Editorial: Purpose is What Drives Yemisi Oloruntola-Coates
Her title is System Director of Diversity and Patient Care Civil Rights at Lee Health—but her true role is much more.
Yemisi Oloruntola-Coates photographed in traditional Nigerian dress.
Presence. Yemisi Oloruntola-Coates enters my office, her luminous smile beaming, her arms outstretched in warm greeting, her bearing proud in the dress of her Nigerian background. Soon enough, her keen mind and big heart would show themselves. In this People issue featuring swashbuckling author Randy Wayne White, controversial former Mayor of Cape Coral Marni Sawicki and the shrewd father of our county, Barron Collier, Yemisi deserves notice, too, as a gathering force for helping those most in need in Southwest Florida.
Her title at Lee Health in Fort Myers is System Director of Diversity and Patient Care Civil Rights, and it hardly seems to capture the seemingly round-the-clock force she has become within both the health care system and the community that surrounds it.
Yemisi comes to the mission with credentials. At age 7, she came with her parents from Nigeria to settle into New York City. Yemisi tells of her dad, just knowing she needed to speak with clarity in her new country, drilling her daily (to her annoyance at the time) with diction challenges like “Peter Piper picked a peck of pickled peppers.” She rocketed through the educational system, garnering advanced degrees from college including a master’s magna cum laude from the University of Florida. She studied as a Fulbright-Hays fellow in West Africa and taught English in Japan for three years.
She’s been with Lee Health for 10 years, and I asked her to give us a sampling of the people she encounters every day in the name of improving their lives.
On the employee front, she tells of an executive who had lived in big cities before coming to Southwest Florida. “He was very unhappy in Southwest Florida,” Yemisi says, “and wanted to leave.” But Yemisi found him extra purpose, connecting him to the Quality Life Center in Fort Myers, where he mentored young boys. “It made such a difference for him,” she says, “and 2 years later now, he’s very happy with his life.”
“We have an openly transgender employee,” Yemisi says, “and I was able to step in and coach her personally and professionally. I’m proud to be part of an organization that encourages this. And thrilled to get a nice thank-you note from the woman herself. I try to be a blank canvas creating space for the toughest of conversations.”
In the patient care arena, Yemisi had a surgeon come to her with a problem. He had a baby who needed specialized surgery. But, he said, the parents, Haitians, kept postponing the surgery. Yemisi sat down with them and discovered that it was a religious issue with them: They were praying to God to save their baby. And it was a financial matter, too. The surgery had to be in Miami, and that meant missing work at their jobs. “We persuaded them to go forward with the procedure,” Yemisi says, “and our amazing doctor called their workplace to make things right there.” The surgery was successful and the baby is doing fine.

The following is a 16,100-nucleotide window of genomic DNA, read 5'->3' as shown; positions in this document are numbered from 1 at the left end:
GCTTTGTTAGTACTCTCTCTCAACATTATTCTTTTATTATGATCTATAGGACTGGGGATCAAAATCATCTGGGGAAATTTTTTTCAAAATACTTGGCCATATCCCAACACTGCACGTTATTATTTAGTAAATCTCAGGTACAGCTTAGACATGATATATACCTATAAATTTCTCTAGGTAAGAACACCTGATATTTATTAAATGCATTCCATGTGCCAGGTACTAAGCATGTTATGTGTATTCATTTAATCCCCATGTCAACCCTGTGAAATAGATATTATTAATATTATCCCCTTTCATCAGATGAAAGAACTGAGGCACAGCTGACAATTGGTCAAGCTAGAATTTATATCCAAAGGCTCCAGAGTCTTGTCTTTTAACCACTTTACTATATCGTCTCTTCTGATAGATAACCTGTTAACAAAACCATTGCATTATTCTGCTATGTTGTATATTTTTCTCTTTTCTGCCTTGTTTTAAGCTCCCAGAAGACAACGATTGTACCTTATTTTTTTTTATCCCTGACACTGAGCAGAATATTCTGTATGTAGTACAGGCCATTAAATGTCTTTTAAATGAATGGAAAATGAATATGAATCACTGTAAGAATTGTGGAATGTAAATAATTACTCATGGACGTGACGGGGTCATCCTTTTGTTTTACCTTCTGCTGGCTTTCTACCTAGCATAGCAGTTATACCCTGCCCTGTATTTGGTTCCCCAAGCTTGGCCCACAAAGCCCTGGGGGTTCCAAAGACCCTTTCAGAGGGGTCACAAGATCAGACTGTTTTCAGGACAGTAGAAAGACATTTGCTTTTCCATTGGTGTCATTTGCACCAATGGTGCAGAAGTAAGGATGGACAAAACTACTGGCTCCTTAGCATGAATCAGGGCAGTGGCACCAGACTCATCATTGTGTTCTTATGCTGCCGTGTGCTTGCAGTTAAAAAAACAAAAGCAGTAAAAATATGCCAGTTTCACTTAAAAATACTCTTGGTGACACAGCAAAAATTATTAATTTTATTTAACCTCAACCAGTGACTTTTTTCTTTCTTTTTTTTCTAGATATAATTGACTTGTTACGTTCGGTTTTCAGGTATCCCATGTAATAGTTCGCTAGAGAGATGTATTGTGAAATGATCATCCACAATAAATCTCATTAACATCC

On the community outreach part of her job, Yemisi tries to share best practices when she can. In one instance, there was a Family Health Fair in town that wasn’t doing so well. She got on a committee there and persuaded them to invite kids along with the parents and created cool activities for the youngsters. That way, the parents felt free to get their screenings. Attendance rose from 200 the previous year to 600 after the kids were invited.
Says Yemisi, “Lee Health allows me to be who I am. I am black, often wear African attire, and I have a long, different name. I am out in the community and a young black woman came up to me once and said that my being out there doing things that matter made her feel empowered. That meant a lot to me. I didn’t realize I had that impact.”
Yemisi’s also charged with encouraging corporate social responsibility. “We have a smart, industrious Haitian employee who is on Temporary Protective Status as an immigrant and is in danger of losing this status,” Yemisi says. “It really affected me. We partnered with a nonprofit law firm in Miami to do a clinic here free for all immigrants seeking help with their status. The employee now has an attorney working for him, and I’m hopeful for a good outcome.”
She is also the chairperson for needs assessment for the Pennies for Community Progress project to establish a children’s service council in Fort Myers. It aims to provide aid for education and physical and mental health, and dealing with the violence all around them. “Health is a dynamic term,” Yemisi says, “and includes all of these things.”
Her job, Yemisi says, is 24/7, and she admits she does get tired. “We all need fuel to keep us going,” she says, “and purpose is my fuel; knowing I’ve done some good is of the utmost importance to me. My name—Oluwayemisi—in Yoruba means ‘God has set me apart with honor.’ I don’t take it for granted.”
A while back, her dad came for a visit and asked if he could follow her around for a day. When it was over, he said he didn’t know she did all that. “I’m so proud of you,’’ he told her. He joins legions of others who have seen her in action.